Brief summary: The book hog loved the smell of books, buying them, and being surrounded by them. However, he could not read. One day as he was taking a walk, he came across a building that SMELLED like books. He went inside to find thousands of books. Miss Olive, a children’s librarian, offered to read a book with him. Over time, he learned to read and love books for their stories as well as how they felt(and smelled!).
Comments: Adorable story to read to primary young readers. The illustrations are mainly orange, pink, and green. The end pages are tiny pink and green dots.
If I was still a school librarian(and not retired), I would read this book the first day kindergartners came to visit the school library and then open up a conversation to see if any of my students ever visited a public library explaining that they now have another type of library they can visit each week.
Little Libraries, Big Heroes by Miranda Paul; illustrated by John Parra. 2019. Acrylic paint on illustration board. Published by Clarion Books.
Brief summary: In 2009, Todd Bol cut up an old door and made a small box resembling a tiny one room school house. He filled it with books and set it on his lawn with a sign…free books. Rick Brooks, a friend of Todd’s, suggested that they could make hundreds of these for people to place throughout the country. After awhile, the idea took off. Each Little Free Library has a number to keep track of all of them. People around the world heard about the idea and liked it. Soon Todd and Rick In 2011, the organization became an official nonprofit.
“Take a Book; Share a Book”
Back pages have these sections: Author’s Note, More About Little Free Libraries, More About the People and Events in This Book, and To Learn More.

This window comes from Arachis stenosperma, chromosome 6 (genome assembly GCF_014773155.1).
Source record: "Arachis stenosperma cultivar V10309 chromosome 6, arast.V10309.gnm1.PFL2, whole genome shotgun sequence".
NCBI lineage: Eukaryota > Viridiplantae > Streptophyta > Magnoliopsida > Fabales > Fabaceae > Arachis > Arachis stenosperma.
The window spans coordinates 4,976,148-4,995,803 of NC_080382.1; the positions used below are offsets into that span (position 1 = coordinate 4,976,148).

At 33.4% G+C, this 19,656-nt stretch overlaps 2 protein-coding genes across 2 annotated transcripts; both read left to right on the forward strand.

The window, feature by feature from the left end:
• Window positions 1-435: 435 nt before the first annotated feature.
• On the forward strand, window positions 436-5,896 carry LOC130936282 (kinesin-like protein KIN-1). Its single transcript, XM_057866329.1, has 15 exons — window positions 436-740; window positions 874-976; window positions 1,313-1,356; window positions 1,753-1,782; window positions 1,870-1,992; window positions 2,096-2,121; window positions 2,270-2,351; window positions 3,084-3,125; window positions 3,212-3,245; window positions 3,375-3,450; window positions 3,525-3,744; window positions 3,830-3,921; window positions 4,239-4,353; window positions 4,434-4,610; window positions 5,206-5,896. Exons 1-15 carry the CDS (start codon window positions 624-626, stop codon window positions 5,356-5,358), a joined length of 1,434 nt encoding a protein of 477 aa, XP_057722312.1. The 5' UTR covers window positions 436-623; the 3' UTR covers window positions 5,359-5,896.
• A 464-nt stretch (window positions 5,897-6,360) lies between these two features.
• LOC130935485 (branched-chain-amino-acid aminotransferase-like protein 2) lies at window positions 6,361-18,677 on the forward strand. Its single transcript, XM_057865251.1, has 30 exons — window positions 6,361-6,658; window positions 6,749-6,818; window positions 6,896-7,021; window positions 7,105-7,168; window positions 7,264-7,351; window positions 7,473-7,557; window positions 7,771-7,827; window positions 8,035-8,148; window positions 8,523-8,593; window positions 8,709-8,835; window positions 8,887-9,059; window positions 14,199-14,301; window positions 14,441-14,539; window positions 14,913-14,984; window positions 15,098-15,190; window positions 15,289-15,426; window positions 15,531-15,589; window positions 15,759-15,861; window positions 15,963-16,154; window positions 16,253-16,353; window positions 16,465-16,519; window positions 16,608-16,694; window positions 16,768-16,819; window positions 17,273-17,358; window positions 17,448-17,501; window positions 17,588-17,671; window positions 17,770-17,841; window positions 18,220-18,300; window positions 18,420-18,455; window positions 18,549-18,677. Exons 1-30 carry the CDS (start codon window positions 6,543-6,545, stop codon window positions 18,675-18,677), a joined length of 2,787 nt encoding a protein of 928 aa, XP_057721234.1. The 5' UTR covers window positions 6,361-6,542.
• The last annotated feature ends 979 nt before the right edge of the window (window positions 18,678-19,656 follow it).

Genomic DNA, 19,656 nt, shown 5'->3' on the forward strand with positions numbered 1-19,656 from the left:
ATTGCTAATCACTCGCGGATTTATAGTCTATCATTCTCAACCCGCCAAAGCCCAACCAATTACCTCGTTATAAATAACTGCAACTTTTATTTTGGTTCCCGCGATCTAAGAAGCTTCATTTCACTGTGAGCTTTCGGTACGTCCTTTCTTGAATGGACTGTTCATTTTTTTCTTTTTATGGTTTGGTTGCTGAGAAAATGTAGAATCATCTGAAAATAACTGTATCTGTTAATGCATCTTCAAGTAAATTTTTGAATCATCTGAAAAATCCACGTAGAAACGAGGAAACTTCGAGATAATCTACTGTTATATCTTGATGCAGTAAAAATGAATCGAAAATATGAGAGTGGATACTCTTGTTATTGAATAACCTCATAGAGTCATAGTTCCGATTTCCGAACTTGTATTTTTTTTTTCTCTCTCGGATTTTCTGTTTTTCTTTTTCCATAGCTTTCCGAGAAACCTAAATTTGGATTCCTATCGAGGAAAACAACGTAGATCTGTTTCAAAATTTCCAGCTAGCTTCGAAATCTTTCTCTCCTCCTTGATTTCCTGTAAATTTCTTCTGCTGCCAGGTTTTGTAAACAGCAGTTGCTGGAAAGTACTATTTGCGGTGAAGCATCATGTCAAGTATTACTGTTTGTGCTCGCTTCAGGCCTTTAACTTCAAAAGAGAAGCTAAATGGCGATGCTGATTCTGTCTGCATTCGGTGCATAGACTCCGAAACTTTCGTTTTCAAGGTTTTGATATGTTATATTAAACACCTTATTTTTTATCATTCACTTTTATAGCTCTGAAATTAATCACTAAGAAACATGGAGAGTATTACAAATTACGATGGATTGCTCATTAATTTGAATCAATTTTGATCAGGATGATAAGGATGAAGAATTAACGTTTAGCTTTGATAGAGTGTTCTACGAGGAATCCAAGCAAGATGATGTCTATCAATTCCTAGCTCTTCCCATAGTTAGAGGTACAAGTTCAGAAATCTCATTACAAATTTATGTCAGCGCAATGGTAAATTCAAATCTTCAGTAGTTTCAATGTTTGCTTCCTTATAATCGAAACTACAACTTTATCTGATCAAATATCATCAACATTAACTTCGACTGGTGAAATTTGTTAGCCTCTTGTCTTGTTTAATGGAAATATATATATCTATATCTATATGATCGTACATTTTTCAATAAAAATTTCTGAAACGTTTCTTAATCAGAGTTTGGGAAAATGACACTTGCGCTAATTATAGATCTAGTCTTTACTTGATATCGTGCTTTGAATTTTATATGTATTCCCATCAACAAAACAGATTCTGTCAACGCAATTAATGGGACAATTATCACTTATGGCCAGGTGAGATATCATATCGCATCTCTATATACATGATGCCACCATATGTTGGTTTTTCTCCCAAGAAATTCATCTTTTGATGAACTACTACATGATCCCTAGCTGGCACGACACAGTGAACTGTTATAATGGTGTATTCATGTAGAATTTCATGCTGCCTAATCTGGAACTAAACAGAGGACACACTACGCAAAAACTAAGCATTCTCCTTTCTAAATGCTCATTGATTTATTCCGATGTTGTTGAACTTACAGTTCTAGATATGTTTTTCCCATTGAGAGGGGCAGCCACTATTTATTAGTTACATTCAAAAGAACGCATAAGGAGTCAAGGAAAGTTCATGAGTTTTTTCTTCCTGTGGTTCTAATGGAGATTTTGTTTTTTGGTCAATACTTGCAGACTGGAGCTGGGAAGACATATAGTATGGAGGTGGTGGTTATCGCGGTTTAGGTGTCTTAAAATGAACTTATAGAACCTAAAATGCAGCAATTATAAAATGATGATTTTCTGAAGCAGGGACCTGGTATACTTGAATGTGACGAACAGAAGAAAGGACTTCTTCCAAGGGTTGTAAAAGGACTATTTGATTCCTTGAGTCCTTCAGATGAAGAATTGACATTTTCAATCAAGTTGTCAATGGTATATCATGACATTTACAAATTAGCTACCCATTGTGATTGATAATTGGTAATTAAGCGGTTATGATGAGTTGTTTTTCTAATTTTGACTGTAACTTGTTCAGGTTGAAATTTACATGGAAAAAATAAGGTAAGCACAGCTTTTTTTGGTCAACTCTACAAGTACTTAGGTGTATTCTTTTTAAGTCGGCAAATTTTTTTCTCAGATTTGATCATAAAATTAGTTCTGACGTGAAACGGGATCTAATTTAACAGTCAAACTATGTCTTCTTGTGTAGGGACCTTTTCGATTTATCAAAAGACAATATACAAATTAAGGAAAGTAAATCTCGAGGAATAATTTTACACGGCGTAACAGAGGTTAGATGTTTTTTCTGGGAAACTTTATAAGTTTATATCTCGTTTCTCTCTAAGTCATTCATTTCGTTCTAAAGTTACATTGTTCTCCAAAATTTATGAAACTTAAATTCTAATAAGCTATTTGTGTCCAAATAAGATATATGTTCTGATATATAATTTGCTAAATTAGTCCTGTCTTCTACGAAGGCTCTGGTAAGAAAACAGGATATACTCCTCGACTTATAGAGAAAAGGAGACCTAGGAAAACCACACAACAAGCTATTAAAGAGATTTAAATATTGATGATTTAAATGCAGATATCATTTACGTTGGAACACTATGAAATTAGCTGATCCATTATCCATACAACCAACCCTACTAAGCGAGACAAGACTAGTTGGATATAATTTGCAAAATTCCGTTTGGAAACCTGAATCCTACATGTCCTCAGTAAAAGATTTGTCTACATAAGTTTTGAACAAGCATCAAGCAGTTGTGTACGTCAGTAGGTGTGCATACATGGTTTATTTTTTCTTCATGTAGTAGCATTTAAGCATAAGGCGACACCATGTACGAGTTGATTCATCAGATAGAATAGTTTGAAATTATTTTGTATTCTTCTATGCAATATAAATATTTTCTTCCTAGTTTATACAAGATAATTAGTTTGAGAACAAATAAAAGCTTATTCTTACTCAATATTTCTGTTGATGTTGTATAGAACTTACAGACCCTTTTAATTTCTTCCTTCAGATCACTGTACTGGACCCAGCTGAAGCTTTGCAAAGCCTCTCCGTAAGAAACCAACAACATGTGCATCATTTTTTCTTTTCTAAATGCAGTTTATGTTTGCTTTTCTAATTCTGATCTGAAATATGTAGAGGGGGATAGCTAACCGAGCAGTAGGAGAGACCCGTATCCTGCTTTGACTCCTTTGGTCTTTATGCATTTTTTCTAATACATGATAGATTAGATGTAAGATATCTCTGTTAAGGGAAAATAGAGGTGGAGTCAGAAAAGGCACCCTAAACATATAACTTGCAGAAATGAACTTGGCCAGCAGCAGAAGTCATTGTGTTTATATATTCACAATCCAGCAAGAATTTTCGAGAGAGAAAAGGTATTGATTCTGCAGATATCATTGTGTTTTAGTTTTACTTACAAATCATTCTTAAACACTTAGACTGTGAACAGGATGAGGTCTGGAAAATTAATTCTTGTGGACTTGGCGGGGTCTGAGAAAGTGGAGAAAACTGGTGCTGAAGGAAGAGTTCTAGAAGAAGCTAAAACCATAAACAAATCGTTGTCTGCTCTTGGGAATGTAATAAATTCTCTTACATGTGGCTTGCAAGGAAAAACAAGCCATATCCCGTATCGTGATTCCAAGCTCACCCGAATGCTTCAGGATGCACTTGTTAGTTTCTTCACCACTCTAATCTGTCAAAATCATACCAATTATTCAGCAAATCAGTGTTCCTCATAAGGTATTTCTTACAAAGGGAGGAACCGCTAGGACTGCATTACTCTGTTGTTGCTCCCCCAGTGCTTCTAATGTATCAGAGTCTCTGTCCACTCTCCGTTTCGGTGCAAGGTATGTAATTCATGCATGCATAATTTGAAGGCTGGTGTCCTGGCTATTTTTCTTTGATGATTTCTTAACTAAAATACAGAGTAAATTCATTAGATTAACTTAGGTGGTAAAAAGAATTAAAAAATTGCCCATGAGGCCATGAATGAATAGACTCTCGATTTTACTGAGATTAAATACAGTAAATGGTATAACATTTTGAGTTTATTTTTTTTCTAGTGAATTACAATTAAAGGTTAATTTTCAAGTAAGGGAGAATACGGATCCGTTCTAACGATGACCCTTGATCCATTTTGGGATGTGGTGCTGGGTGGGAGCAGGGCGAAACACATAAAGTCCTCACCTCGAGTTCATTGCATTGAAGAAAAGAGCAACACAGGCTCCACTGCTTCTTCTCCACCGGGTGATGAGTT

The Book of Goldby Bob Staake; illustrated by Bob Staake. 2017. Digitally illustrated. Published by Schwartz & Wade Books.
Brief summary: Little boy Isaac Gutenberg is taken to the New York Public Library in 1935 where he sees the two lions, Patience and Fortitude. His parents love books and try to pass that love to their son who is bored in the library. His parents leave and walk into an antique store where Isaac sits in the middle of the floor waiting for them to find a gift for a relative. The storekeeper tries to entertain the boy but without success until he shares the legend of the Book of Gold.
Upon Isaac’s life quest to find the one book that answers all questions and is solid gold, he reads many books over the years learning about many wonderful facts. Towards the end of his life, old man Isaac Gutenberg is back in the New York Public Library sharing the legend of the book of gold with a youngster.
Comments: The end pages are rows of books. The words of this book have white lettering on a black background. This does have a lot of words for young readers, so I would suggest it as a read aloud in addition to one they could read alone. The illustrations are colorful and have action in them that shows the years passing by as the boy grows through the decades to an old man.
The Library Bookby Tom Chapin and Michael Mark, illustrated by Chuck Groenink. 2017. Illustrations done digitally and in pencil. Published by Antheneum Books for Young Readers.
Brief summary: A young girl goes to the library on a rainy Saturday morning and discovers several favorite characters and stories inside as she walks throughout the library looking for library books to check out.
Comments: Love that Tom Chapin’s song is now in book form. The illustrations are full and colorful and make the song come alive as the child walks through the library seeing children book characters around her. The library is full of fun and imagination as she decides what books to check out. This is definitely a great choice to have in any library collection.